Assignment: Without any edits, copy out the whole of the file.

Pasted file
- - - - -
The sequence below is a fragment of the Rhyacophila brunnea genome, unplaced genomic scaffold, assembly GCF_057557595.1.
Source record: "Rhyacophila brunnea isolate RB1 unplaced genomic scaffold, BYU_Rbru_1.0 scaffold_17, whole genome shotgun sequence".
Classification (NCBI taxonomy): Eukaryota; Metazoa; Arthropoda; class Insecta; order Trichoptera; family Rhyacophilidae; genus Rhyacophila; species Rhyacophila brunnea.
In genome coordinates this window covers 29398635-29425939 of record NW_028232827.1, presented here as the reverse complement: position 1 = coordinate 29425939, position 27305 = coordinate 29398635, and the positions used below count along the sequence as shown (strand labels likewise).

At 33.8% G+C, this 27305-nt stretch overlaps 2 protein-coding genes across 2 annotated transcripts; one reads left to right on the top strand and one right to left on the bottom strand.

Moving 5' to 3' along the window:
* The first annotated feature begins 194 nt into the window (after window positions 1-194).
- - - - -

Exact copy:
The sequence below is a fragment of the Rhyacophila brunnea genome, unplaced genomic scaffold, assembly GCF_057557595.1.
Source record: "Rhyacophila brunnea isolate RB1 unplaced genomic scaffold, BYU_Rbru_1.0 scaffold_17, whole genome shotgun sequence".
Classification (NCBI taxonomy): Eukaryota; Metazoa; Arthropoda; class Insecta; order Trichoptera; family Rhyacophilidae; genus Rhyacophila; species Rhyacophila brunnea.
In genome coordinates this window covers 29398635-29425939 of record NW_028232827.1, presented here as the reverse complement: position 1 = coordinate 29425939, position 27305 = coordinate 29398635, and the positions used below count along the sequence as shown (strand labels likewise).

At 33.8% G+C, this 27305-nt stretch overlaps 2 protein-coding genes across 2 annotated transcripts; one reads left to right on the top strand and one right to left on the bottom strand.

Moving 5' to 3' along the window:
* The first annotated feature begins 194 nt into the window (after window positions 1-194).